Dr Peggy Marshall
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Love Yourself First

Love Yourself First

“Love and compassion are necessities, not luxuries. Without them, humanity cannot survive.”
? Dalai Lama XIV, The Art of Happiness

 

The instructions from the flight crew when traveling on a plane include putting the oxygen mask on ourselves first then on any children that are traveling with us.  That is the same suggestion I would make to you only I would replace the oxygen mask with love and compassion.  Lorne Ladner in The Lost Art of Compassion states “you must have compassion for yourself before you can have genuine compassion for others.”  In other words, your compassion for others and the experiences that others are going through must be directed towards yourself and begins with your ability to release yourself from unrealistic expectations of perfection and begin to love and accept who you are right now.  Unfortunately, many of us reserve kindness, caring and compassion for others yet when we have an experience where those qualities apply to our own situation we quickly let them go.

How do we love ourselves first?  We must acknowledge ourselves “warts” and all.  In Emotional Agility, Susan David shares that the very compassion we extend to others has to be extended to ourselves.  She likens our warts to demons that lurk below the surface and when we spend time trying to suppress our demons we take valuable time away from energizing those actions that will take us forward towards our goals and dreams.  Think about it.  If you were asked to write down all the things that you love about yourself along with a list of things that you find unlovable, which list would be longer?  I thought so.

The list of unlovable things about yourself becomes your list of demons ala David.  When we can name our demons, we can Dr Peggy Marsahllmake friends with them and while they still remain within our consciousness we are not expending extra energy to hide them.  I once had a leader tell me that “you have a lot of blind spots, too”.  He was frustrated with me about something I was about to do but it struck me as funny.  I responded, “I know”.  Interestingly, there is an exercise in coaching we use called the “Johari window” which separates behaviors into four groups: behaviors known to us and others; behaviors know only to us; and behaviors known to others but not us; and behaviors neither group can see.  I often wonder about the energy we expend in trying to hide what we perceive as flaws in the quadrant of behaviors known only to us as it can be exhausting.  Unfortunately, not much is hidden anymore so the best route to feeling mentally healthy and good about ourselves is to recognize that they exist, name them and move on.

What is the biggest challenge to recognizing, naming and moving on?  Most of us have lived with the belief that there is something wrong with having any “warts” so we want to keep them from exposure.  Yet others in our lives have become so accustomed to projecting their own flaws and shortcomings on to us that we sometimes accept them as our own.  When someone is unable to recognize that they are projecting their own issues on to others, it keeps both individuals locked in a dance where both individuals are feeling inadequate.  A great exercise for you to do is to reflect upon what you have been told about your “warts”.  Consciously identifying where the “warts” came from and then being able to release the belief about the “warts” becomes the first step in healing.  This requires great courage but is a necessary step to moving on in pursuit of your dreams.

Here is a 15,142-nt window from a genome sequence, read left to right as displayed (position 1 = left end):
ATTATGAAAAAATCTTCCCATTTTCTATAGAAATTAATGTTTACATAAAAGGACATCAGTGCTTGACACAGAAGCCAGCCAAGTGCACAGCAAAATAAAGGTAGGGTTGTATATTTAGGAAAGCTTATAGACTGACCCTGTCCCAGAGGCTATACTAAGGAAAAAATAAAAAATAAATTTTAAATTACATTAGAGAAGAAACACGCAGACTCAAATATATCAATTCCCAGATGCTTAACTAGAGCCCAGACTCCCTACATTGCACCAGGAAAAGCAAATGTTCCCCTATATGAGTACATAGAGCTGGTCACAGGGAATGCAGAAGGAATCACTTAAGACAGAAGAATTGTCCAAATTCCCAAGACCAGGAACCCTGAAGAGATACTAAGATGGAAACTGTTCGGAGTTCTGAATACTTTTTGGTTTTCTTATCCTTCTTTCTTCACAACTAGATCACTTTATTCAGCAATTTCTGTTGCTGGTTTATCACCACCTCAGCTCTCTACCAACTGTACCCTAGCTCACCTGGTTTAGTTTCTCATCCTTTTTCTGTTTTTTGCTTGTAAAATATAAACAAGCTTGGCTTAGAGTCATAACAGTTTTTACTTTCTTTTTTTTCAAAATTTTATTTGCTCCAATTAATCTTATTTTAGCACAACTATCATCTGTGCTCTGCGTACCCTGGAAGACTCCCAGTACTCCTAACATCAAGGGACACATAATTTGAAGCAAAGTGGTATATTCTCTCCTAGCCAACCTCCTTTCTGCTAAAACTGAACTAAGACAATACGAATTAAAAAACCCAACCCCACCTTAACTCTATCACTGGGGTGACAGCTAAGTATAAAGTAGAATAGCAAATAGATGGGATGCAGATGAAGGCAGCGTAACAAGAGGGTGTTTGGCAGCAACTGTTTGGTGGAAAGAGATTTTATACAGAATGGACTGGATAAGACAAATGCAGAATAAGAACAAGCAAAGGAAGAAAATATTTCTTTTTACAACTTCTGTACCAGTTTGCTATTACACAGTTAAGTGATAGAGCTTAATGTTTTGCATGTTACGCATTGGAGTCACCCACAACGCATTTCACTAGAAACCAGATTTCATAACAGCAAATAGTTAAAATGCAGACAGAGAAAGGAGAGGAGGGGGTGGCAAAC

Once we have identified where the source of our beliefs about our “warts” is, David offers that individuals with high life satisfaction can extend self-compassion to themselves on a regular basis.  They can forgive themselves for mistakes while at the same time taking history and context into the evaluation of the situation prior to judging themselves.  It is this release of judgment that creates the environment to forgive ourselves while extending compassion at the same time.  At some point, we have to acknowledge that what we did or what is happening-just is.  We don’t have to change it, modify it, or make it better.  It happened and now it is time to move on.  As David points out “we cannot change what we can’t accept.”

I have a client whose mother is constantly reminding her of past mistakes.  No mistake has an expiration date, rather when my client tries to move beyond past decisions which didn’t lead to the best outcomes her mother is quick to remind her of those decisions.  I have learned over the years and coached my client to the fact that when others are quick to point out past mistakes or transgressions, the issue is more with the person who is doing the pointing.  My client’s point of power has been to not engage with her mother about her past and to stay focused on her future.  She also exhibits high life satisfaction which connects back to realizing that it is human to make mistakes and what matters most is the ability to accept them as part of life and move on.

Having self-compassion helps us to move beyond guilt and allows for the opportunity to apologize or make amends in whatever way feels right to us.  It helps us to recognize the humanness of our experiences and understand that we will make mistakes but it is our responsibility to move on from them without wallowing in them.  As you move forward this month, take some time to reflect upon those “flaws” you think you need to hide from others and decide if it is time to let go.  If you do decide to let go, please surround yourself with others who will support you in your process and not those individuals who will impede your journey.

To Your Success!

Dr. Peggy

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